Standing charges are also the same for everyone, regardless of your income. It means there’s a perverse situation where poorer households are paying towards support policies intended to help them.
These vulnerable people are also hit if they have a prepayment meter. If you run out of money and cannot pay for your bills – a situation that can lead to you getting temporarily disconnected by your energy supplier – standing charges continue to apply. It means you will be racking up debt despite not using any energy.
On the second point, standing charges have risen significantly in recent years. According to a September 2023 report by MPs who sit on the Energy Security and Net Zero Committee, the fees have risen by 65% in less than five years. Despite this, there’s a lack of easily available information on what they are used for by energy companies.
So, for these reasons, the current standing charge system is quite clearly imperfect. But Ofgem says the solution could be complex.
What has Ofgem said about standing charges?
Ofgem says it’s consulting about standing charges largely because of the “cost of living pressures” consumers are under. But it has also warned that there’s no simple answer to the problems these fees present.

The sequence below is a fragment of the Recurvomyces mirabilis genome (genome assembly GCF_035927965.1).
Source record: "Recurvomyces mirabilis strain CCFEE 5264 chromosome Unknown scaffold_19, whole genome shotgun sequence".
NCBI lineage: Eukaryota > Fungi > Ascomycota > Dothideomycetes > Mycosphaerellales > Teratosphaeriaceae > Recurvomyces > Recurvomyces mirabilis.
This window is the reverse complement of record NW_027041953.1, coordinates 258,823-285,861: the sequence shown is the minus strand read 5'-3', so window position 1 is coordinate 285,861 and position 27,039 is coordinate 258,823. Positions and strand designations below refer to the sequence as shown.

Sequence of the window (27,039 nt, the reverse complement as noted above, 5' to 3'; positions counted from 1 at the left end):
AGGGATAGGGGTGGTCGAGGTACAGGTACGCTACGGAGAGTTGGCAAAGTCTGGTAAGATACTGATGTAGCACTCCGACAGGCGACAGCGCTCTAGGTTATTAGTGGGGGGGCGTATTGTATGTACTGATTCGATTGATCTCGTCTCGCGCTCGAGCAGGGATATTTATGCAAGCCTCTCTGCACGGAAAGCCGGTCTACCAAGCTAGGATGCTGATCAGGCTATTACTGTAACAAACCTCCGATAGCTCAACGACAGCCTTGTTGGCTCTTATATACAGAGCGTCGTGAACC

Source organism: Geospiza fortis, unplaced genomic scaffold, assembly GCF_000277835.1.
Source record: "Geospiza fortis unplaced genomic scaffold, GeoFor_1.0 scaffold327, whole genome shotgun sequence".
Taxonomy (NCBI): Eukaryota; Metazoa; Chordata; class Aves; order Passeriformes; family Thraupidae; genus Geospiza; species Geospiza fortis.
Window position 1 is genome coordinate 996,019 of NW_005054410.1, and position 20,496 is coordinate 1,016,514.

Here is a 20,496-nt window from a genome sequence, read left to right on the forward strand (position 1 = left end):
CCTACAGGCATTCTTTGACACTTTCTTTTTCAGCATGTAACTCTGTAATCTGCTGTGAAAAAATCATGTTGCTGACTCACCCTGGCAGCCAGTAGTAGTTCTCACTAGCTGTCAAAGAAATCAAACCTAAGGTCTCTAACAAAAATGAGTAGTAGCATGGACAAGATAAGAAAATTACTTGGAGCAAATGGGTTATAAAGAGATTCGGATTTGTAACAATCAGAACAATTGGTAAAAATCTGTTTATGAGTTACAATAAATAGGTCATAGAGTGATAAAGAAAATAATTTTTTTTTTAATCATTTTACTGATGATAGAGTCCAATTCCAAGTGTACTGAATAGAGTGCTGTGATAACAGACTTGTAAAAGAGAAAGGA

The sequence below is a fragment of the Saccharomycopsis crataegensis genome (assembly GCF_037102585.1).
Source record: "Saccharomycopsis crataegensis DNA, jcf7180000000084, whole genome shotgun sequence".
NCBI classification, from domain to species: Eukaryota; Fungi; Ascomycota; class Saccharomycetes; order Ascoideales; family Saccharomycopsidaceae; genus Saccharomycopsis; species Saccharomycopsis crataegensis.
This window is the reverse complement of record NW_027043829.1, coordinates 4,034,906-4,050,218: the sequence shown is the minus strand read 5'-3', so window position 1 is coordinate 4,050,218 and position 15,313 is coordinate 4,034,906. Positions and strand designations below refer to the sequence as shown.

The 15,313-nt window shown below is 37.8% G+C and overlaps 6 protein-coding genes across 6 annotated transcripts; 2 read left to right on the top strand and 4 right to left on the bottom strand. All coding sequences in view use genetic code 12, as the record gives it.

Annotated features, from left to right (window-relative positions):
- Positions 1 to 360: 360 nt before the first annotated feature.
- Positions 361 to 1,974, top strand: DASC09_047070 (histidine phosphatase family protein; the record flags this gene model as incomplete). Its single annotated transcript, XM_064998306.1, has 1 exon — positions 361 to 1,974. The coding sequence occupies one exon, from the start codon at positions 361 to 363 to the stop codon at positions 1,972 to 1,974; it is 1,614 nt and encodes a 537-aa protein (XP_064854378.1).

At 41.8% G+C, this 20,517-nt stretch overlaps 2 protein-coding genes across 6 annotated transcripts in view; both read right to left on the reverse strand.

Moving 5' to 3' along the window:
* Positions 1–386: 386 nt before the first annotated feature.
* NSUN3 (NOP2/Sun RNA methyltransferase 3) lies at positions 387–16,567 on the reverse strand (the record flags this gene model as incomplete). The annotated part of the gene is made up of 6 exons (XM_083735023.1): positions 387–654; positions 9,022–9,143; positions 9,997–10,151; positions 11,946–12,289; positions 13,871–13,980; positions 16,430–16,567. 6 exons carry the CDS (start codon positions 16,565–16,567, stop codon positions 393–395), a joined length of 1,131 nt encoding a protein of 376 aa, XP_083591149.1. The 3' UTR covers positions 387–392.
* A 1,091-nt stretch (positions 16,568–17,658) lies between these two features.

The energy regulator says it has analysed how moving to a charge that reflects energy use would play out. It says its findings were that low-income households would benefit from such a system. But its research also found that a “significant” number of vulnerable people using electric heating would be made worse off by twice as much as those who’d benefit.
Director for markets at Ofgem, Tim Jarvis, said: “It’s a complex issue and while an upfront set fee to cover a suppliers fixed costs works for some, it doesn’t work for others. Equally, spreading the costs differently might help some but our previous analysis has found it can also penalise some really vulnerable households.
“So, however we proceed, there is a difficult balance to be struck, which is why it is important as many as people as possible respond to our call for input with their experiences of it, how it affects them and what the alternatives could be.”
Ofgem’s previous review of standing charges in 2021 found there would be winners and losers if it made any changes. It said suppliers would have to cover “reasonable costs” in other ways, namely charging higher unit prices.
Does the news affect my energy bills?
At the moment, Ofgem’s review into standing charges will have no effect on what you pay for your energy. At this stage, it’s just a consultation.
It means the regulator is seeking the views of everyone who has skin in the game when it comes to energy bills. This includes: charities, suppliers and bill payers. It says it’s going to do this until January 2024, after which it will make a decision about whether to change the standing charges system or keep it as it is.
A previous review in 2021 opted not to adjust the system, so there are no guarantees anything will happen. If, however, Ofgem does decide to rip up standing charges, it wouldn’t be likely to change your bills until spring or summer 2024.